'Reverse transfer' may help students get their associate degrees

Aug 28, 2017

North Dakota University System Director of Academic Affairs Lisa Johnson.
Credit ND University System

The North Dakota University System has a new initiative to help college students increase their degree completion.

It’s a new take on “Reverse Transfer.”

"We've always thought of 'reverse transfer' traditionally as somebody who attended a four year school, physically left and transferred to a two year institution," said NDUS Director of Academic Affairs Lisa Johnson. "The new thought is to allow the students to remain at their four year institution, but transferring coursework back to a two year school they previously attended."

Johnson said it’s not uncommon, where students might transfer from a two year school to a four year school without completing their associate degrees. She said this “reverse transfer” of credits allows them to complete that degree.

"As our people who promote reverse transfers say, 'Life happens,'" Johnson said. "Sometimes family situations, job opportunities, whatnot, necessitate stepping back and taking a break from that."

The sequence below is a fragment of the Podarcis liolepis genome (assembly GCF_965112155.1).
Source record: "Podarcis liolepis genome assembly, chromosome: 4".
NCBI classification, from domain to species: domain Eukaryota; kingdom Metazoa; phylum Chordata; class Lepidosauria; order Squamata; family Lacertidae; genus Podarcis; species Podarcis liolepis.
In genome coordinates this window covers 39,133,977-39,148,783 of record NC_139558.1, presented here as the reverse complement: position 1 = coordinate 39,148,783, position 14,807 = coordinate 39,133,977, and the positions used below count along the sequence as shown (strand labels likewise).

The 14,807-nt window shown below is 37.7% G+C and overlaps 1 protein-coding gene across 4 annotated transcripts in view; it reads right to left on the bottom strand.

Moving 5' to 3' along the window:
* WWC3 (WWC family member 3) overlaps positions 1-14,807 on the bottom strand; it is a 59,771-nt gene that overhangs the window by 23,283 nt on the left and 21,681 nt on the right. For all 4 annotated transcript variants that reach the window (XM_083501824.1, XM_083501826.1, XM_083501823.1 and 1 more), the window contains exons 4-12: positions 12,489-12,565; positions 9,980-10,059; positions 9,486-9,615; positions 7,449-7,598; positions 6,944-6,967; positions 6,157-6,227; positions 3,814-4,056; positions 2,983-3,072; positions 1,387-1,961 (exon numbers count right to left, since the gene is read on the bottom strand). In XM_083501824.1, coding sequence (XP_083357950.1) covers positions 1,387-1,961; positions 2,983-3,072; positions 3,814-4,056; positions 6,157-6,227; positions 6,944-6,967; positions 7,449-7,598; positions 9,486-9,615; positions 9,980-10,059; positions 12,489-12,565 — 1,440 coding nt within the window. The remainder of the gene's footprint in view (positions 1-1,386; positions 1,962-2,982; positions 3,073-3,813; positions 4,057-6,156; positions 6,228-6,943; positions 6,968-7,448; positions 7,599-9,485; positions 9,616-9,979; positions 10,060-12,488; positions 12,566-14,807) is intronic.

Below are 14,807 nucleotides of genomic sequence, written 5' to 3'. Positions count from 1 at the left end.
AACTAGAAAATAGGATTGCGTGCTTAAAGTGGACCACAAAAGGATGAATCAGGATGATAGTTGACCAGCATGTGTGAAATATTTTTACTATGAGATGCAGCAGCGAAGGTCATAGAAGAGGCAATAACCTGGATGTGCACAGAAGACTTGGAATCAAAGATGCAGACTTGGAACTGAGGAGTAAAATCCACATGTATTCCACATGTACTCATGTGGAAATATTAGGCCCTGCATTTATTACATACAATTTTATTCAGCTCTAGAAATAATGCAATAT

Johnson said some students want that associate degree to bring closure to that part of their academic lives.

"That can't be taken away from you, once that's documented," Johnson said.

A second initiative to help increase degree rates has been an effort by the campuses to contact students who began their studies at the colleges but are no longer enrolled anywhere in North Dakota.

"The campuses felt that if we had the ability to query across the system to see who could be eligible for reverse transfer, why stop there?" Johnosn said. "Why not reach out to former students who have not completed their studies to see if they want to return?"

Johnson said that effort just started for the fall semester.

"We've had some success," Johnson said. "The message is the same, just this nudge to return."

Johnson said the system is right now targeting undergraduate degrees for that effort.

"We're looking at students who have good academic standards, had a significant number of credits, and left a school in good standing," Johnson said. "We're just offering the encouragement to return and complete that degree."